Apple’s ten largest investors hold a combined 272.7 million shares, about 29 percent of the total, and include BlackRock Inc., T. Rowe Price Group Inc. and JPMorgan Chase & Co., according to data compiled by Bloomberg. That number of shares was worth $140.2 billion based on yesterday’s closing price, down from $191.4 billion when Apple closed at a record high in September.
For the fiscal second quarter, now under way, Apple forecast sales of $41 billion to $43 billion. That compares with predictions by analysts for revenue of $45.5 billion. Gross margin will be 37.5 percent to 38.5 percent, Apple said yesterday in a statement. Operating costs for equipment, retail stores and data centers will be $3.8 billion to $3.9 billion.
Apple changed the way it provides financial outlooks to investors, after years of exceeding quarterly profit estimates by an average of 26 percent. Rather than providing “conservative” forecasts, Apple expects to report results within its predicted range, Chief Financial Officer Peter Oppenheimer said on a conference call.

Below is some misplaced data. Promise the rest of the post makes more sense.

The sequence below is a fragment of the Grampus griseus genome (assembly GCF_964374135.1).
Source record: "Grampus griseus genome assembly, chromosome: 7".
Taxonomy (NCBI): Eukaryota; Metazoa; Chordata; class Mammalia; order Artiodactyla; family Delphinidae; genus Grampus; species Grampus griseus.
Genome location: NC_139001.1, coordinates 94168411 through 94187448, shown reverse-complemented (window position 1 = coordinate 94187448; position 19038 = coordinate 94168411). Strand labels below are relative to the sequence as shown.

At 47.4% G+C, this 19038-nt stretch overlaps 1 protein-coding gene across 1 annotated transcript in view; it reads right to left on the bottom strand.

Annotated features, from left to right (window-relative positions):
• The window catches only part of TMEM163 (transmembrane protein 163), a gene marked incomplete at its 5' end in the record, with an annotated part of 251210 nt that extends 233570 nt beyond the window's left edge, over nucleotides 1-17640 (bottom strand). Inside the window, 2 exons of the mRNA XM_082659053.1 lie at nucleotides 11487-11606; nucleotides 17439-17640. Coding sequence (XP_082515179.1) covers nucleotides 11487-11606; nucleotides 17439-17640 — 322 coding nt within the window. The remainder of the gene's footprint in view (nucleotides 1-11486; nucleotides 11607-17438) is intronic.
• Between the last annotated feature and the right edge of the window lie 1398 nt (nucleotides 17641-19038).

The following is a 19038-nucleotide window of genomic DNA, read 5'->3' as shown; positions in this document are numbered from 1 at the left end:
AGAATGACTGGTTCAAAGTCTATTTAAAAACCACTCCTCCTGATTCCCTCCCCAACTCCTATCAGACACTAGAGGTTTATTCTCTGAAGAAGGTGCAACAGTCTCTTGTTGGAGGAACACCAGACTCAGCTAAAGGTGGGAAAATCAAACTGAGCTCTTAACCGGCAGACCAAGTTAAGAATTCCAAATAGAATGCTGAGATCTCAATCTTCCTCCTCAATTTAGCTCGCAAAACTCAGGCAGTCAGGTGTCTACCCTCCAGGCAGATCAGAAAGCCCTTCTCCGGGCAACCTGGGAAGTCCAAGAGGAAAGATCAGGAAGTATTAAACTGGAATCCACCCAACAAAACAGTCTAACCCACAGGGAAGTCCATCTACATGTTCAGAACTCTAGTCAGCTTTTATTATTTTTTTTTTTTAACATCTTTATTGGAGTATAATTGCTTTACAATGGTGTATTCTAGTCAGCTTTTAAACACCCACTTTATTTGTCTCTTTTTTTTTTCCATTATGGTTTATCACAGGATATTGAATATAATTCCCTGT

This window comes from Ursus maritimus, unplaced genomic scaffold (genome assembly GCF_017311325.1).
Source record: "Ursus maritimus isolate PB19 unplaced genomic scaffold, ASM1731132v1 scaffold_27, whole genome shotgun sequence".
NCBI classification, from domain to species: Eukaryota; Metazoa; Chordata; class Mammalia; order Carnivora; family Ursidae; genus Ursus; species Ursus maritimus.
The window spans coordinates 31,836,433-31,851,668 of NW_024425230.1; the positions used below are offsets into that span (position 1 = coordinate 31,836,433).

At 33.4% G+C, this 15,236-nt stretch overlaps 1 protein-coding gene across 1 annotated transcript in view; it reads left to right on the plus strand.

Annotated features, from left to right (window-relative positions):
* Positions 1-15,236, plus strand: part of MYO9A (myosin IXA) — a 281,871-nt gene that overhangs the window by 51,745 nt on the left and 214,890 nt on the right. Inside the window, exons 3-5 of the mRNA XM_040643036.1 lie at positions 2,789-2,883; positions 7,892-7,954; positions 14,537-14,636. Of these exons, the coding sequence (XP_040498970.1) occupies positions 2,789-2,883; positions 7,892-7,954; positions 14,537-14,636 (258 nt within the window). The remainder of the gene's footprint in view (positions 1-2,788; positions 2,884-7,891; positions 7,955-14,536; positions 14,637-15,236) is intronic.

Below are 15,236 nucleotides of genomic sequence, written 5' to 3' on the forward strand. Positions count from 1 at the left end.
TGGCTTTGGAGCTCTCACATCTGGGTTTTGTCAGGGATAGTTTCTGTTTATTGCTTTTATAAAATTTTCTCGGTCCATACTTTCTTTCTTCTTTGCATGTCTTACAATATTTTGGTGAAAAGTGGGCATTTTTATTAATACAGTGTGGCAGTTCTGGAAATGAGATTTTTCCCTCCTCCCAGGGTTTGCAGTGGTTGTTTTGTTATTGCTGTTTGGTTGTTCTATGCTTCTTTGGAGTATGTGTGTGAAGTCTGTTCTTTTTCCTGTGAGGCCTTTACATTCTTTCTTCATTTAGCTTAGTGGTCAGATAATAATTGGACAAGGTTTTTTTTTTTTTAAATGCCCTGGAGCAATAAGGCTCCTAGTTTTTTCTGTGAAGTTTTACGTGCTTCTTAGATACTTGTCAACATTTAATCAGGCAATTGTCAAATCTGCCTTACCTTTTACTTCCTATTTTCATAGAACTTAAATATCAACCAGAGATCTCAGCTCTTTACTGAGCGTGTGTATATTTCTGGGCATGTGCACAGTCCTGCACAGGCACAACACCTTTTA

Competition from smartphone vendors using Google Inc.’s Android software, as well as the lack of a new breakthrough product since the iPad’s 2010 debut, has led Daniel Morris, chief investment officer of Morris Capital Advisors LLC, to reduce his holdings.
“It does raise some red flags,” said Morris, who first bought Apple before the iPhone was introduced.
Cook and Oppenheimer defended the company’s performance, saying iPhone, iPad mini and iMac sales were held back because the company couldn’t manufacture enough keep up with demand.
“There are a few factors that are impacting the year-over- year results, making the strong performance of the business a little harder to see,” Oppenheimer said.
Cook also addressed reports suggesting iPhone demand is waning because the company cut orders for some components.
“It would be impossible to interpret what it would mean for our entire business,” Cook said.